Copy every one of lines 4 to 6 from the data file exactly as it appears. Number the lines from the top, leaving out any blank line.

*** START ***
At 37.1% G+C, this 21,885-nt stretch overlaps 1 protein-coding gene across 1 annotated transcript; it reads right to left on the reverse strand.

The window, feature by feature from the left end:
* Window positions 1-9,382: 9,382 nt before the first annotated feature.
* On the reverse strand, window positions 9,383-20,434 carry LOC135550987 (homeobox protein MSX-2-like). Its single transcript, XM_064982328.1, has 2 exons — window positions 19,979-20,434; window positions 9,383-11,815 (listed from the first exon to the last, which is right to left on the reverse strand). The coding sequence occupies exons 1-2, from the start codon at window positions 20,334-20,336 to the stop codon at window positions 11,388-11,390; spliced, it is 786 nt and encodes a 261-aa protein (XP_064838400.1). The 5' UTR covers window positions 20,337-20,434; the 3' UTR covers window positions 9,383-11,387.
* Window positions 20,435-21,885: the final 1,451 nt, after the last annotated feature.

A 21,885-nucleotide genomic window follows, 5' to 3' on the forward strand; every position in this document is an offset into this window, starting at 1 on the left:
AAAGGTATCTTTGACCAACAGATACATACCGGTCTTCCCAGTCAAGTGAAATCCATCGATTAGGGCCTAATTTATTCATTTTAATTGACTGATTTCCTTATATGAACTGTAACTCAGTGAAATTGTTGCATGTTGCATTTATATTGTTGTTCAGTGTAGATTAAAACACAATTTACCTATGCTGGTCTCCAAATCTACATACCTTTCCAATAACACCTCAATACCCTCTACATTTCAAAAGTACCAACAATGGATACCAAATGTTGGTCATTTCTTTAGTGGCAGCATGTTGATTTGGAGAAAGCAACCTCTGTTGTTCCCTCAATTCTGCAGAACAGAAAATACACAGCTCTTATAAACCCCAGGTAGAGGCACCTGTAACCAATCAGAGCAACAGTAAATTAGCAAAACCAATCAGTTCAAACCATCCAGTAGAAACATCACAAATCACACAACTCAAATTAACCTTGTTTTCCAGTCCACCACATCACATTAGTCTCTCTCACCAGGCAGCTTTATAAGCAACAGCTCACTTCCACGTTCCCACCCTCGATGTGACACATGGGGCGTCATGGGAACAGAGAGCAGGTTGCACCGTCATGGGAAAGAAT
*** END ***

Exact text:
* On the reverse strand, window positions 9,383-20,434 carry LOC135550987 (homeobox protein MSX-2-like). Its single transcript, XM_064982328.1, has 2 exons — window positions 19,979-20,434; window positions 9,383-11,815 (listed from the first exon to the last, which is right to left on the reverse strand). The coding sequence occupies exons 1-2, from the start codon at window positions 20,334-20,336 to the stop codon at window positions 11,388-11,390; spliced, it is 786 nt and encodes a 261-aa protein (XP_064838400.1). The 5' UTR covers window positions 20,337-20,434; the 3' UTR covers window positions 9,383-11,387.
* Window positions 20,435-21,885: the final 1,451 nt, after the last annotated feature.

A 21,885-nucleotide genomic window follows, 5' to 3' on the forward strand; every position in this document is an offset into this window, starting at 1 on the left: